As for you taking your client for a walk outdoors---- you are probably the first person to do that for her in a long, long time. That was the most wonderful thing you could have done.

    My advice--- continue using the same brain and the same heart that you are using right now..... bite your tongue at times and fight back tears if need be...... everything will totally fall into place and you will feel so much more at ease in no time at all. You really will.
    Stay strong!!!!
  6. by   Dr. Kate
    Isn't it a shame that you're never so alone in nursing as when you're just starting out. After 3-4 weeks of clinicals, or a new job, you know the strengths and weakness of your coworkers, your teachers/boss and are better able to cope.
    I know it doesn't help to say this but you will remember this and it will make you better for having happened. It will also be one of those funny/tragic stories you tell newbies.
    Until then, keep the faith, and remember if the worst happens early you can only go up from there.
  7. by   SthRNBelle
    First I send encouragement your way!! At first it is a living hell especially seeing the way that some people are treated in LTC. It is depressing and you will hate it, but you have to get through it. Two years from now when you graduate you will look back and think..."what a joke". I was worried about all that crap and now look how much i have learned. It seriously is like 6 weeks of bootcamp. But, you can make it and you will make it. I had a professor much the same as you did. But you just have to get pissed off then just suck it up and show them that you can do it. Because you can do it...and you will. And when you get that "RN" behind your name it will all be worth it. Also, when the days seem endless, just think what a difference you are making in these LTC peoples' lives. If you weren't there to have to give baths and change diapers, it probably wouldn't get done...and thats the truth. It always happens that students get the most difficult patients, simply because a lot of the staff "dont want to deal with them". So just put on a smile and remember that you are making a difference in someone life!!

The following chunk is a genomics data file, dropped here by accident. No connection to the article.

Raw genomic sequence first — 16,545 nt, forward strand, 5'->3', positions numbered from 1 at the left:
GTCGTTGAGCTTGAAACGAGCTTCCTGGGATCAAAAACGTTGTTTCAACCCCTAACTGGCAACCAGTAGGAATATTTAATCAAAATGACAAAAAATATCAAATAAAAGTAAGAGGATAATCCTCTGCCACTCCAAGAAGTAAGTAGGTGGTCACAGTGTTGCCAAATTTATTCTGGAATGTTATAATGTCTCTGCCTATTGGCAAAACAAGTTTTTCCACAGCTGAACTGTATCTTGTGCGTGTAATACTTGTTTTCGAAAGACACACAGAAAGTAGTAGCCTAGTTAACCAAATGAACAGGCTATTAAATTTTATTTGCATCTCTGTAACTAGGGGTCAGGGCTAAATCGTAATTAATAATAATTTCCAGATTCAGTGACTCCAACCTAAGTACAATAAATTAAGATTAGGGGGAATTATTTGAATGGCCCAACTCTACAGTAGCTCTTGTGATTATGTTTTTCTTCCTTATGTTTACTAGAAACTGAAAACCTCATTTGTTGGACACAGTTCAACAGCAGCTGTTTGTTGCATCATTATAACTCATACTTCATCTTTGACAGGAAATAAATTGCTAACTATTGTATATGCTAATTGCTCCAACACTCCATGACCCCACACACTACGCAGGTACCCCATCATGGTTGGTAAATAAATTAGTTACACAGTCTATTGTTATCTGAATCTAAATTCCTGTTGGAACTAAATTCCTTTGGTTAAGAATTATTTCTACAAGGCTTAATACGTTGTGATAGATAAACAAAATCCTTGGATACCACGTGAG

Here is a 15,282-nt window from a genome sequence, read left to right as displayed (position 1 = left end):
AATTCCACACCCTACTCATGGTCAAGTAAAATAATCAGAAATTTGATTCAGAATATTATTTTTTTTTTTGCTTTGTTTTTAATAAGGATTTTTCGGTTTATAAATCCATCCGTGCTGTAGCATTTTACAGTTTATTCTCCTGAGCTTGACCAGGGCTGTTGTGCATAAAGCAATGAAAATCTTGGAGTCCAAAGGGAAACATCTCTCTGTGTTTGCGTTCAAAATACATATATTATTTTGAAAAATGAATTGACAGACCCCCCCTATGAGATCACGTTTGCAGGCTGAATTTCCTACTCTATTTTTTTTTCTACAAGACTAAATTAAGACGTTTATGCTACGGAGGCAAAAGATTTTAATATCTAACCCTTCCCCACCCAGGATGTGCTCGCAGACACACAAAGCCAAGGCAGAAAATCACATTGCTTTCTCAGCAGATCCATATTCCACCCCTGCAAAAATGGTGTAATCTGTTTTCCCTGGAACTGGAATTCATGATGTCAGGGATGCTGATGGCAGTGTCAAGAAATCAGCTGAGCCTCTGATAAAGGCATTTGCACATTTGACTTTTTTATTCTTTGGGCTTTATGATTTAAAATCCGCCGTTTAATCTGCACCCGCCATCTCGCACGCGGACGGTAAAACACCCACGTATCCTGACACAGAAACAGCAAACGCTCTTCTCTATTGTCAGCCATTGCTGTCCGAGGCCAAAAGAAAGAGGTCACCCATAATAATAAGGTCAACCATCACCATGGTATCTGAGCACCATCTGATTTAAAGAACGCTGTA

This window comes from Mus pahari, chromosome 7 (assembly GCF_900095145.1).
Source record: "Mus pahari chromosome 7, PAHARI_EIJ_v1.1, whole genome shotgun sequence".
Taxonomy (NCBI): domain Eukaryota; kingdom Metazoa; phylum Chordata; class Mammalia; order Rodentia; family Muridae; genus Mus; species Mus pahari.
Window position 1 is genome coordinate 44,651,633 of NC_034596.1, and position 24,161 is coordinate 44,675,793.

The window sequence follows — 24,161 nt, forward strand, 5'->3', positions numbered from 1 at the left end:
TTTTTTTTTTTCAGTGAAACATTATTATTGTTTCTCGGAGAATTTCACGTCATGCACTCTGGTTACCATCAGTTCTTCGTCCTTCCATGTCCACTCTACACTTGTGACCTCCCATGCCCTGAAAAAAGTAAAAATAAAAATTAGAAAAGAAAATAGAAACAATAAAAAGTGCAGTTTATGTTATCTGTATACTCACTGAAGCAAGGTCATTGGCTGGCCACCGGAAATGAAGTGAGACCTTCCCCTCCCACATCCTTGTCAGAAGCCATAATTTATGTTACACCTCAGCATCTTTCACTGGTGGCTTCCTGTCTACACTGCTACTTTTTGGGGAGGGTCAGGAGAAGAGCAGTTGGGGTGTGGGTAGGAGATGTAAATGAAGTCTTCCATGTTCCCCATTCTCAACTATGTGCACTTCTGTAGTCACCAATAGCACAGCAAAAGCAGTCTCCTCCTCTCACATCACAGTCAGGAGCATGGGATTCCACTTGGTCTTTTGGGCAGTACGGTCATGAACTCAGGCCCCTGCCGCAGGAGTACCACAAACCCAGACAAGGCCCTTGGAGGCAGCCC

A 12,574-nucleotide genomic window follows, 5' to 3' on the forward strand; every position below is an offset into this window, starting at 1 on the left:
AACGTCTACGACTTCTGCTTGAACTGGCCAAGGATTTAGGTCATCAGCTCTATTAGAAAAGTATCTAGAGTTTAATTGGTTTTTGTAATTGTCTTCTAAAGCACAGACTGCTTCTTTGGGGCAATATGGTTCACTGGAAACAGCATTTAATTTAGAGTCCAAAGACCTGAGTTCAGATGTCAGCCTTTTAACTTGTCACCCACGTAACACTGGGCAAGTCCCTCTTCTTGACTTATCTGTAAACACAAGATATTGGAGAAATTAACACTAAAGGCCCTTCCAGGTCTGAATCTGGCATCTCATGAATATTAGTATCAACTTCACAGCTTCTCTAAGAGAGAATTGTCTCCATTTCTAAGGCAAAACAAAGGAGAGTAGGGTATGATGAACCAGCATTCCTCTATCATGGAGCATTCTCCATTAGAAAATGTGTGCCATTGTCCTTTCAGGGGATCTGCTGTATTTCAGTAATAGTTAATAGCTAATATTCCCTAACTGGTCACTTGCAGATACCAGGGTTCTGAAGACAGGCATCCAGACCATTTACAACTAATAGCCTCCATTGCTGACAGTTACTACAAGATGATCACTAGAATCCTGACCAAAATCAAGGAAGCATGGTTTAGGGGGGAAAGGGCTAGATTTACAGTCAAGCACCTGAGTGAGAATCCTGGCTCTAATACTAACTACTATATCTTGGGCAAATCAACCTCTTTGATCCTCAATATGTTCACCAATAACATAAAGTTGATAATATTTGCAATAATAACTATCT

Amy RN-BSN
    Last edit by SthRNBelle on May 27, '04
  8. by   SthRNBelle
    Quote from Vsummer1
    I want to thank each and every one of you for your support. I really need it! I wasn't sure I could do this again, but after reading your responses I see that all I really need to do is not specialize in LTC.

    Who knows though? Maybe it could be my niche!

    Thanks again...

    First I send encouragement your way!! At first it is a living hell especially seeing the way that some people are treated in LTC. It is depressing and you will hate it, but you have to get through it. Two years from now when you graduate you will look back and think..."what a joke". I was worried about all that crap and now look how much i have learned. It seriously is like 6 weeks of bootcamp. But, you can make it and you will make it. I had a professor much the same as you did. But you just have to get pissed off then just suck it up and show them that you can do it. Because you can do it...and you will. And when you get that "RN" behind your name it will all be worth it. Also, when the days seem endless, just think what a difference you are making in these LTC peoples' lives. If you weren't there to have to give baths and change diapers, it probably wouldn't get done...and thats the truth. It always happens that students get the most difficult patients, simply because a lot of the staff "dont want to deal with them". So just put on a smile and remember that you are making a difference in someone life!!
    Amy RN-BSN
  9. by   Nurse_Ben
    Get real and welcome to nursing!

close